Women are more likely than men to develop runner’s knee because they have wider hips, putting the kneecap under more stress. Runner’s knee also affects mostly younger, recreational (non-professional) runners.

I have recently developed runner’s knee, only a month and a half into my 5k training, but I’m looking at some options to relieve the stress from my knee. For me I’m pretty sure the cause is from overuse because I exercise six out of the seven days in a week. To combat my runner’s knee I’ve read that there are specific stretches targeted at relieving stress from the kneecap. One of the most important stretches is for the iliotibial band, this is the tendon that runs from the hips down the outside of your thigh and tucks in just below the knee.

Below is a pretty good video outlining some stretching exercises to heal your runner’s knee.

A beginners guide to training for a 5k

Never in my life would I have considered myself to be a “runner.” I only ran in high school for sports practice and rarely ran other than that. When I started my 5k training I was in relatively good shape already- doing kickboxing three or four times a week, with regular weight and cardio days in between. However, for some reason I always wanted to run a road race. My dad was a marathoner back in his heyday, he ran a total of 16 marathons (including eight Boston Marathons) among other smaller races. This had to be a good sign for me then, running ran in my blood.

I had heard of these “couch to 5k” programs and thought maybe that would be a good place to start. Since we live in a Mac world, I immediately sought the assistance of my iPhone to find an app that would help me get started. There are tons of “couch to 5k” apps in the app store but I settled on the “Get Running” app because the reviews seemed good. The app works especially well when you plug in your headphones- a woman’s voice will guide you through the run and tell you when it’s time to walk and when to cool down and stretch. I am on week 4 and so far so good!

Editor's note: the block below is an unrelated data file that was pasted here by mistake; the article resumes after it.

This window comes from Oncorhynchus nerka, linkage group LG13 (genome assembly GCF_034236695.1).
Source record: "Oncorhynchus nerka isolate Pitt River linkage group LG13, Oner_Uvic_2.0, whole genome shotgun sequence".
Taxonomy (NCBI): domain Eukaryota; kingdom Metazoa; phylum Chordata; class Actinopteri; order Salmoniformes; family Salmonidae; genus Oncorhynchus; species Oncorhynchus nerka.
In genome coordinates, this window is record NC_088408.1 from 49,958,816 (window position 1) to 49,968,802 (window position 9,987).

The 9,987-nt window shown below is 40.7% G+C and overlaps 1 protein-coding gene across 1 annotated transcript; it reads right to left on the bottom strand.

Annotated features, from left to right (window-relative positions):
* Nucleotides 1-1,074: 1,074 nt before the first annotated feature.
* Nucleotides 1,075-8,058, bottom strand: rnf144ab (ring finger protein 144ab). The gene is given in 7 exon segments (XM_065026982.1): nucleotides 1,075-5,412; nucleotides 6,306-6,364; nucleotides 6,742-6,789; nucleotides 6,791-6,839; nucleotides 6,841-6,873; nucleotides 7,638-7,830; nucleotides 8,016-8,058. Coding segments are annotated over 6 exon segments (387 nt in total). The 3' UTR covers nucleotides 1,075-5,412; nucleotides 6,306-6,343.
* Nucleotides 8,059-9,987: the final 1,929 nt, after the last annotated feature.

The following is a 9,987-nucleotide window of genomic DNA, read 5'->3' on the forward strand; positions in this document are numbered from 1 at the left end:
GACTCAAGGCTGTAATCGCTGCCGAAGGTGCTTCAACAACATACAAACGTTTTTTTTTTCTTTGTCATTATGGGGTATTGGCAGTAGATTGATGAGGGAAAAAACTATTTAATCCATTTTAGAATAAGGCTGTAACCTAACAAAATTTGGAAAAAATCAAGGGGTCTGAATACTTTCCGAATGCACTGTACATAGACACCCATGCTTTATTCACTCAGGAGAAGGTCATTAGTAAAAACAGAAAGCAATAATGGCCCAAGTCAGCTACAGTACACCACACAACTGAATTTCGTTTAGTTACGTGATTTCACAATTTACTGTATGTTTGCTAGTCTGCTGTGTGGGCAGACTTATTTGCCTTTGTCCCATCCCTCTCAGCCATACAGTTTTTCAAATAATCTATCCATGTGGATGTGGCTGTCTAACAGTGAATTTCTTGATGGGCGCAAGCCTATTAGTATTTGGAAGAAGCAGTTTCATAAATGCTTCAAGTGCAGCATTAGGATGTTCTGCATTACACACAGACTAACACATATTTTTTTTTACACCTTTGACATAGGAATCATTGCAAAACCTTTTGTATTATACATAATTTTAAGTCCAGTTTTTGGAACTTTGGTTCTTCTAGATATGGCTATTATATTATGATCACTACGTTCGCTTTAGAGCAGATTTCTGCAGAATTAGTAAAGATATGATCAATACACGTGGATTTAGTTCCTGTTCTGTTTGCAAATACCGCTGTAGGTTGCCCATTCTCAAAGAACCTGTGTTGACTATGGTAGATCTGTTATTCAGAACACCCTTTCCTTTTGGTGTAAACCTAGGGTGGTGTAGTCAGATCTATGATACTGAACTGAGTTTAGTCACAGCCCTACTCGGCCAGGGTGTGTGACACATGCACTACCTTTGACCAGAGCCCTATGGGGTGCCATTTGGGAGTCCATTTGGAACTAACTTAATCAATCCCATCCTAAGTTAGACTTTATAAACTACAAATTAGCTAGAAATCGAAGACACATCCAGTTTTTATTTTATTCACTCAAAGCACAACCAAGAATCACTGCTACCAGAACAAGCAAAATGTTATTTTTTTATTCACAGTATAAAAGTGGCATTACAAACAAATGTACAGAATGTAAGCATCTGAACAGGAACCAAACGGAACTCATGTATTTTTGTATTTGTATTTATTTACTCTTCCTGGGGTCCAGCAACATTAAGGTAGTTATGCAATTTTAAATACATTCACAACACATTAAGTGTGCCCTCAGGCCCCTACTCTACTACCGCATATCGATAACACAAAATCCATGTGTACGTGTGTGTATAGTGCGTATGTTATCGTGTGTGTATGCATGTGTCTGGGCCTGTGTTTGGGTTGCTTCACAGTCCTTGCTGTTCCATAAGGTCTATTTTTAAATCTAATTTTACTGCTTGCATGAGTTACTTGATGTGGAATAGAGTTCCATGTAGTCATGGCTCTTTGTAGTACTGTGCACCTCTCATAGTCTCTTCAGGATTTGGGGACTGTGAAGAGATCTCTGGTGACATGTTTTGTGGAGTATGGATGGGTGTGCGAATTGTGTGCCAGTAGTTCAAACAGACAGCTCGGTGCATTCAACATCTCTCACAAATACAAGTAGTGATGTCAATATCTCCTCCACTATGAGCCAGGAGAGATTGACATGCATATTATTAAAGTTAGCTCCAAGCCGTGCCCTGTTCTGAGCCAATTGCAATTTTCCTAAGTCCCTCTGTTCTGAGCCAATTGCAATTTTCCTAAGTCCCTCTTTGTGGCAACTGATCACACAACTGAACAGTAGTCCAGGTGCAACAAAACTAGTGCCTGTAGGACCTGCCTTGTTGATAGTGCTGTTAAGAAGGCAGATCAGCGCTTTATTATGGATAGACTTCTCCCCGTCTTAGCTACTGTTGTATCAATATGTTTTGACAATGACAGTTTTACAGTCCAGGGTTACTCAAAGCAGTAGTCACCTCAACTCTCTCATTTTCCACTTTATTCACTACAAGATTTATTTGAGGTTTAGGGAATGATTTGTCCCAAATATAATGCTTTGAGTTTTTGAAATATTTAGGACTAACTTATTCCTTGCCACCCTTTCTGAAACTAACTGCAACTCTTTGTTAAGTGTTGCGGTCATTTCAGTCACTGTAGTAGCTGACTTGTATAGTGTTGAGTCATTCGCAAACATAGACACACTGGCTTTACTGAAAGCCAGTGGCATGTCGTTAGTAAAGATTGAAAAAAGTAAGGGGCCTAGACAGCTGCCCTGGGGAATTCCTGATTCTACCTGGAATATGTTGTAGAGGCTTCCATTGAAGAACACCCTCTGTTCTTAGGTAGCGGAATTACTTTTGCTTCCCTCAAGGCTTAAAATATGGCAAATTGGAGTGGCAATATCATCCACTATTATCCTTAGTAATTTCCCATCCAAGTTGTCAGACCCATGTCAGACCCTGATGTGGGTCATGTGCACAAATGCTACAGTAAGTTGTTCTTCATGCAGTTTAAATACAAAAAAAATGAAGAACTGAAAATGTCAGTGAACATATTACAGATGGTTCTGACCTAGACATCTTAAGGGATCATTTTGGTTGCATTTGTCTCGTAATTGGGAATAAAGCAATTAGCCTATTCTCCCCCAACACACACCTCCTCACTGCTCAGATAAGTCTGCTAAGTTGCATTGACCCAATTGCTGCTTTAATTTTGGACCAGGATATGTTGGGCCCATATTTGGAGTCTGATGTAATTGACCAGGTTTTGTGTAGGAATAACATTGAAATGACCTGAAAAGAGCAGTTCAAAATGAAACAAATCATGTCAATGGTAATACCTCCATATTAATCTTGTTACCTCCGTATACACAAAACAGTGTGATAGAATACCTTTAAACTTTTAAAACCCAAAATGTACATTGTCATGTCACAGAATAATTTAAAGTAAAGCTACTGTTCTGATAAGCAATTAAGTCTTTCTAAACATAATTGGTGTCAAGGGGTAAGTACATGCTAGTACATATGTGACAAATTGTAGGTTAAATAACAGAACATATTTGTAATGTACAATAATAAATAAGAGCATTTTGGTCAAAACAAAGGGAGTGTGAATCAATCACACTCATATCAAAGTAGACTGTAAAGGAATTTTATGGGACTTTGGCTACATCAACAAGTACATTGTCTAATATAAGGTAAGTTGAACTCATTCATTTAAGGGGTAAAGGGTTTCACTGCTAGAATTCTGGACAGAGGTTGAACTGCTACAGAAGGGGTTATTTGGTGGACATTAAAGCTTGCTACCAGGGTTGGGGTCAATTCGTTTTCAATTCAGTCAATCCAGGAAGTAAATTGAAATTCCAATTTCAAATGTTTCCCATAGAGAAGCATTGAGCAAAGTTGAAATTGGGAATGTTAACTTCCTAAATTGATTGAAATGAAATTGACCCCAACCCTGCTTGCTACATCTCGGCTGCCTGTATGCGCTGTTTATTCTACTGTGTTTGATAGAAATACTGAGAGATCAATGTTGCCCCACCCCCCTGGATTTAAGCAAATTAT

Screen shot of the "Get Running" app.

The problem most beginner runners have is that they start off too fast and too strong and get winded very quickly. The goal of the “couch to 5k” program is to ease beginners into running by doing a series of interval training, mixing running and walking, with rest days in between. A lot of beginners become overly ambitious and focused on the mileage they run but it’s really better to take it slow at first and build up endurance to get to your goal.

Since I started running I have become obsessed, I guess that’s what you would call a “runner’s high.” I have registered for a 5k for June 3rd in Hampton, N.H. and am hoping to reach a goal of under 30 minutes. I think it’ll be doable but only time will tell. I will keep you updated as I continue with my training. Happy running!